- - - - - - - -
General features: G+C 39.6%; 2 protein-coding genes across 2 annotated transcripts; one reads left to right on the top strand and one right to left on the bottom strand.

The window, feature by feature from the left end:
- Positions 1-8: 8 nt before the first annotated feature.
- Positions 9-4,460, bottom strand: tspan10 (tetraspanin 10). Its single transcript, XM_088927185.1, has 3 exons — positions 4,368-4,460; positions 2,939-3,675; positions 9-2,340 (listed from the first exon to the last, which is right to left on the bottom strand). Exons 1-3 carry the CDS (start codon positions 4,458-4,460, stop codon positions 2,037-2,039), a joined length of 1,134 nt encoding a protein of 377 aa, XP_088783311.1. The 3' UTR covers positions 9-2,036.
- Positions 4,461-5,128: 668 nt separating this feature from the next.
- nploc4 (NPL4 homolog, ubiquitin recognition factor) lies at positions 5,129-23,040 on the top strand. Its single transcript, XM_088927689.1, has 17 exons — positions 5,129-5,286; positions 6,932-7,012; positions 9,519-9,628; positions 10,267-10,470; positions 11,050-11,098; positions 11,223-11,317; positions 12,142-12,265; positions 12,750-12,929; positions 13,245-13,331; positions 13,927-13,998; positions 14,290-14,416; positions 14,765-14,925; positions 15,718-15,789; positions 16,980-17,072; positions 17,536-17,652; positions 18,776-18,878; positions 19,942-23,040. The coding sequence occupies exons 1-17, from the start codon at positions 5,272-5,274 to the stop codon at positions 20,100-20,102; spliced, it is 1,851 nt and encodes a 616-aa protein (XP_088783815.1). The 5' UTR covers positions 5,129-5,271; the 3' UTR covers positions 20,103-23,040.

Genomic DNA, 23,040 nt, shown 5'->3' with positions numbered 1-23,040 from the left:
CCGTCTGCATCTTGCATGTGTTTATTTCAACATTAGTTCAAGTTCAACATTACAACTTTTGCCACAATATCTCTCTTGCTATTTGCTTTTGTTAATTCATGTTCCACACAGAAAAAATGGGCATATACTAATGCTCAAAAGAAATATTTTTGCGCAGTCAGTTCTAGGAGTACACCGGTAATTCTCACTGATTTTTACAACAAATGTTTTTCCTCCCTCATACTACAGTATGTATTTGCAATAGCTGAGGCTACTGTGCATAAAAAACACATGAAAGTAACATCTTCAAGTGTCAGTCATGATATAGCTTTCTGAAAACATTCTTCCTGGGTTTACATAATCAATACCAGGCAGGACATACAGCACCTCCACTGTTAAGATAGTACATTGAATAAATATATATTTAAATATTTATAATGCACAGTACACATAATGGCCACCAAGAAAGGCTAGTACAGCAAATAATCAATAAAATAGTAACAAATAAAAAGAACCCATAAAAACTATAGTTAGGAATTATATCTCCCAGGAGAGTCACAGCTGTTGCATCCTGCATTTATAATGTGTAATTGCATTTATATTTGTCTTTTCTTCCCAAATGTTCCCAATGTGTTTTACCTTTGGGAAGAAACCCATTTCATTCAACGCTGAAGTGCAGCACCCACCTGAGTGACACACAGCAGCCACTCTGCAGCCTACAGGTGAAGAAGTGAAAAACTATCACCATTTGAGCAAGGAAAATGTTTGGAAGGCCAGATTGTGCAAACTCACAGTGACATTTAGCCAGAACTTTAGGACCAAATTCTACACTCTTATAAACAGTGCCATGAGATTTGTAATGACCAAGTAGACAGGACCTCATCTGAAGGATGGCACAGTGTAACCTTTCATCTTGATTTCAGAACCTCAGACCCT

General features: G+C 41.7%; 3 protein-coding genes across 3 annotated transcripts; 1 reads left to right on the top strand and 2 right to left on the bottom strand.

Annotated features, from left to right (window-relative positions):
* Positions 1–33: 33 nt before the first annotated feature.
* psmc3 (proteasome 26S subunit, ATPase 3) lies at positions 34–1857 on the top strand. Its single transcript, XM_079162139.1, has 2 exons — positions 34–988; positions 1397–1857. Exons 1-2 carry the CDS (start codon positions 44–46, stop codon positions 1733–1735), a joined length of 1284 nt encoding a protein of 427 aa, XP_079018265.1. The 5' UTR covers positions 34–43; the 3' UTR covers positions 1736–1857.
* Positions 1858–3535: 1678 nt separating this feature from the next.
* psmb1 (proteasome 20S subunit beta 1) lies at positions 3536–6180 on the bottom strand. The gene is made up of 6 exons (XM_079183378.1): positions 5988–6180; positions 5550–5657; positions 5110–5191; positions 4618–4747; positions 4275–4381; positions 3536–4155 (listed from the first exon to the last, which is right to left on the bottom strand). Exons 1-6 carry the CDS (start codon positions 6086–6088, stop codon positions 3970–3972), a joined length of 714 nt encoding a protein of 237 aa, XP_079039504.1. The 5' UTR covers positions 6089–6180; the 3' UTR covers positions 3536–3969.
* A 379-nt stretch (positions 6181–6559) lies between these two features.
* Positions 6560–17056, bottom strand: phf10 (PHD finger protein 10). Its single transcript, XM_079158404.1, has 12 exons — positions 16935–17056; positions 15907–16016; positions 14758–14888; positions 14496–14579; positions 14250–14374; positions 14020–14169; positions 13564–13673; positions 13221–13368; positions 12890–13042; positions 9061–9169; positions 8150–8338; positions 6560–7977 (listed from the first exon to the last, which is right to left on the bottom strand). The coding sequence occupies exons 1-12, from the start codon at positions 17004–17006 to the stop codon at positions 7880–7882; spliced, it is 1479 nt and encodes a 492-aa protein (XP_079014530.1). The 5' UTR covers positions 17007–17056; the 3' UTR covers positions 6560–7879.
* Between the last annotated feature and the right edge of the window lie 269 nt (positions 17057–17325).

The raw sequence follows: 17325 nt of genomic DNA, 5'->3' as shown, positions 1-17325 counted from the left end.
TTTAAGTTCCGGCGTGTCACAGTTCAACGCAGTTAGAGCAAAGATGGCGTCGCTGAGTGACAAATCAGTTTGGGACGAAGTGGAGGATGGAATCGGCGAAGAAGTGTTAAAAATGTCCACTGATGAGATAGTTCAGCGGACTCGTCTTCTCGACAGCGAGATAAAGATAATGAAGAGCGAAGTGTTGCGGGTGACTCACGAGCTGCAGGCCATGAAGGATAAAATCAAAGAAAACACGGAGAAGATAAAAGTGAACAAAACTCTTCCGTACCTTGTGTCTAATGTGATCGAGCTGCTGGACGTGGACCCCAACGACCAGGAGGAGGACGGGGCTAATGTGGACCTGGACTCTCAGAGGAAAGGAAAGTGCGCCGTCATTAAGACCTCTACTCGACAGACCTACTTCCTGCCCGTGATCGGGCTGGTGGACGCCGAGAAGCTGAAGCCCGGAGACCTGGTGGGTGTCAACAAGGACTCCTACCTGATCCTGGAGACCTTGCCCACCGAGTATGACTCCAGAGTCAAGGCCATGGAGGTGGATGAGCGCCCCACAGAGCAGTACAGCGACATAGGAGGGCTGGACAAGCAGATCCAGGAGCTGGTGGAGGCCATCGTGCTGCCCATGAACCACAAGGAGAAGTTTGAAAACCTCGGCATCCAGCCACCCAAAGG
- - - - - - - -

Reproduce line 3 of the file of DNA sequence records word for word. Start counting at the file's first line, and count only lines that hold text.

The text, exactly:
- Positions 1-8: 8 nt before the first annotated feature.